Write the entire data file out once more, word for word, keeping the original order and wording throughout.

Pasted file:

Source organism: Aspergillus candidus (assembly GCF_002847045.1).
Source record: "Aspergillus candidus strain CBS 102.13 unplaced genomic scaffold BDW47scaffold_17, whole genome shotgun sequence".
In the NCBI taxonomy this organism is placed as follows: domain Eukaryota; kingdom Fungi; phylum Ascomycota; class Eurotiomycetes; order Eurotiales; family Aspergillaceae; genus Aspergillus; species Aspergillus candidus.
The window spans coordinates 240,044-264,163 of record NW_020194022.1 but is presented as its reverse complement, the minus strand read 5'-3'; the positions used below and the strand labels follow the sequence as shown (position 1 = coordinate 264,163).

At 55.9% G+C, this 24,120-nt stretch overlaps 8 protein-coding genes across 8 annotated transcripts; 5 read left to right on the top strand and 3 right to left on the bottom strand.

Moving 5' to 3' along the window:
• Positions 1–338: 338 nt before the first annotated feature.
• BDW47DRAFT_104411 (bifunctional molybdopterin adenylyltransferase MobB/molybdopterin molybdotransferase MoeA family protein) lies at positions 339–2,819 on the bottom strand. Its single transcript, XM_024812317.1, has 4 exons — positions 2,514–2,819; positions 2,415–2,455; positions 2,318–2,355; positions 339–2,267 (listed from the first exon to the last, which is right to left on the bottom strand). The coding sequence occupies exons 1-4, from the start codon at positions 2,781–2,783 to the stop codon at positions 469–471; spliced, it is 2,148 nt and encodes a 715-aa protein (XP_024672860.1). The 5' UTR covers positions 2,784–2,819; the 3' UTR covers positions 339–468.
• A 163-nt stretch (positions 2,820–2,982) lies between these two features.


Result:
Source organism: Aspergillus candidus (assembly GCF_002847045.1).
Source record: "Aspergillus candidus strain CBS 102.13 unplaced genomic scaffold BDW47scaffold_17, whole genome shotgun sequence".
In the NCBI taxonomy this organism is placed as follows: domain Eukaryota; kingdom Fungi; phylum Ascomycota; class Eurotiomycetes; order Eurotiales; family Aspergillaceae; genus Aspergillus; species Aspergillus candidus.
The window spans coordinates 240,044-264,163 of record NW_020194022.1 but is presented as its reverse complement, the minus strand read 5'-3'; the positions used below and the strand labels follow the sequence as shown (position 1 = coordinate 264,163).

At 55.9% G+C, this 24,120-nt stretch overlaps 8 protein-coding genes across 8 annotated transcripts; 5 read left to right on the top strand and 3 right to left on the bottom strand.

Moving 5' to 3' along the window:
• Positions 1–338: 338 nt before the first annotated feature.
• BDW47DRAFT_104411 (bifunctional molybdopterin adenylyltransferase MobB/molybdopterin molybdotransferase MoeA family protein) lies at positions 339–2,819 on the bottom strand. Its single transcript, XM_024812317.1, has 4 exons — positions 2,514–2,819; positions 2,415–2,455; positions 2,318–2,355; positions 339–2,267 (listed from the first exon to the last, which is right to left on the bottom strand). The coding sequence occupies exons 1-4, from the start codon at positions 2,781–2,783 to the stop codon at positions 469–471; spliced, it is 2,148 nt and encodes a 715-aa protein (XP_024672860.1). The 5' UTR covers positions 2,784–2,819; the 3' UTR covers positions 339–468.
• A 163-nt stretch (positions 2,820–2,982) lies between these two features.